Takaezu, who died in 2011 at age 88, prioritized artistry over functionality. Much of her work is still stored in the studio and has provided lasting inspiration to Mustardo, whose forms are at once organic and synthetic, beholden to classic tradition and contemporary sensibilities.
He utterly transforms clay, coating the natural surface in sprayed PVC rubber, sometimes in iridescent color-shifting layers, others in fluorescent hues that gather into nubby, matte surfaces.
There are Roman-inspired amphora, as well as Mustardo’s signature shape, a doughnut-like form he’s dubbed the “toroid,” and a stretched out version called the “gadroon.” The work appears at once organic and synthetic, classical and utterly contemporary.
The artist’s first New York solo show, at Midtown’s Culture Object, features some 30 works, including his largest piece to date, an amphora nearly five feet tall. Ahead of the opening, Mustardo gave Artnet News a glimpse of the space and how it shapes his practice.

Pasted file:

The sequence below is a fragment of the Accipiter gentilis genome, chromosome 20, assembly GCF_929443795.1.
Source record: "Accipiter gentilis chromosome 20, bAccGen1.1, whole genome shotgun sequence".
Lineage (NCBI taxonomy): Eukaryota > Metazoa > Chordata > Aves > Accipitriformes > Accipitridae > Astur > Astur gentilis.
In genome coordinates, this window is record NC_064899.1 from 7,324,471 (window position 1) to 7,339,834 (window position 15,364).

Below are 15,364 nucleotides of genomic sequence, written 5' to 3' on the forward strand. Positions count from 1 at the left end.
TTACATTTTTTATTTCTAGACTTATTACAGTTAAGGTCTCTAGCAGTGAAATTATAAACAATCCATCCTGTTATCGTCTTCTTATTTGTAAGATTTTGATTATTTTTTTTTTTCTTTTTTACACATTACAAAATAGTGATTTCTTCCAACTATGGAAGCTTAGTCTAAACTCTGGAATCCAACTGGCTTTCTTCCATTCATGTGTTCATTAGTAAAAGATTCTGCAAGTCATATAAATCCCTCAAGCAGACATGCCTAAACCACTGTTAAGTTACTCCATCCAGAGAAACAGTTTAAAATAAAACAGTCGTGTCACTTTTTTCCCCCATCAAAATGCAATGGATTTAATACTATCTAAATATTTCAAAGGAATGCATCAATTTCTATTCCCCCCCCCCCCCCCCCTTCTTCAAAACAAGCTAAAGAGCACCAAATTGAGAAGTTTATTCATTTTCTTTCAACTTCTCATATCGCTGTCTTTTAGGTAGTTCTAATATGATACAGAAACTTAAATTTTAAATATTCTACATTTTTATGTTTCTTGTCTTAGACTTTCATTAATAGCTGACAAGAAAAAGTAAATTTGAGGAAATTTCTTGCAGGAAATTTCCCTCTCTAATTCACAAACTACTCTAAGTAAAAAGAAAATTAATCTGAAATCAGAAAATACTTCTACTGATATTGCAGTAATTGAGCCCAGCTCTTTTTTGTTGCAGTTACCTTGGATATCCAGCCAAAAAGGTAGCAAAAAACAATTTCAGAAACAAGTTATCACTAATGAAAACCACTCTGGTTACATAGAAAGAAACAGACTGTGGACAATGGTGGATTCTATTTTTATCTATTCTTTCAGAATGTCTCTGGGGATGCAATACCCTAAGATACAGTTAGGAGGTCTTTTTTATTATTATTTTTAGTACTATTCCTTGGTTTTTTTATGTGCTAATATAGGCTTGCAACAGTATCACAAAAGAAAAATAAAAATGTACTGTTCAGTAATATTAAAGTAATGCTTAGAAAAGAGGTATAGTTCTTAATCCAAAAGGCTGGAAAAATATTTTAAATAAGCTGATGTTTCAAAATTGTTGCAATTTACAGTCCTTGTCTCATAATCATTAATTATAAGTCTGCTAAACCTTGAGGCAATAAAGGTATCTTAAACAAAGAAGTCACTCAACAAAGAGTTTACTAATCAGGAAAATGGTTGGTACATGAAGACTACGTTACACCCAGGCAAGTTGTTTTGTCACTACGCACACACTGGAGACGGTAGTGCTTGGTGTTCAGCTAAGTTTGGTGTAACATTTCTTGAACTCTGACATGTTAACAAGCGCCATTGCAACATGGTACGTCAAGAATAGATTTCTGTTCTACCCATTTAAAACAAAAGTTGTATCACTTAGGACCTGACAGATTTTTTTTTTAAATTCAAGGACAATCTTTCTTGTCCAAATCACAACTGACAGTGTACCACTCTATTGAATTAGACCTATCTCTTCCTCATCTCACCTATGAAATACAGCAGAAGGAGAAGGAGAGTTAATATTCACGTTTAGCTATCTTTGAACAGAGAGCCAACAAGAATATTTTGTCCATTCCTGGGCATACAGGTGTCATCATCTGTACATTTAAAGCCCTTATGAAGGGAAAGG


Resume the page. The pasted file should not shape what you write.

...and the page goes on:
Can you send us a snap of the most indispensable item in your studio and tell us why you can’t live without it?
All of my work is made directly by pinching clay with my hands. It’s a hack response, but nothing happens without my hands: tools arrive afterwards just to fine tune what they have done. My Shimpo banding wheels are very dear to me and relevant through almost each stage of the making process.
What is a studio task on your agenda this week that you are most looking forward to?
By far, my favorite part of the ceramic process is always working with wet clay. Returning to a large lump of moist possibility is always titillating—much of what happens afterwards is a series of successive narrowing of possibilities.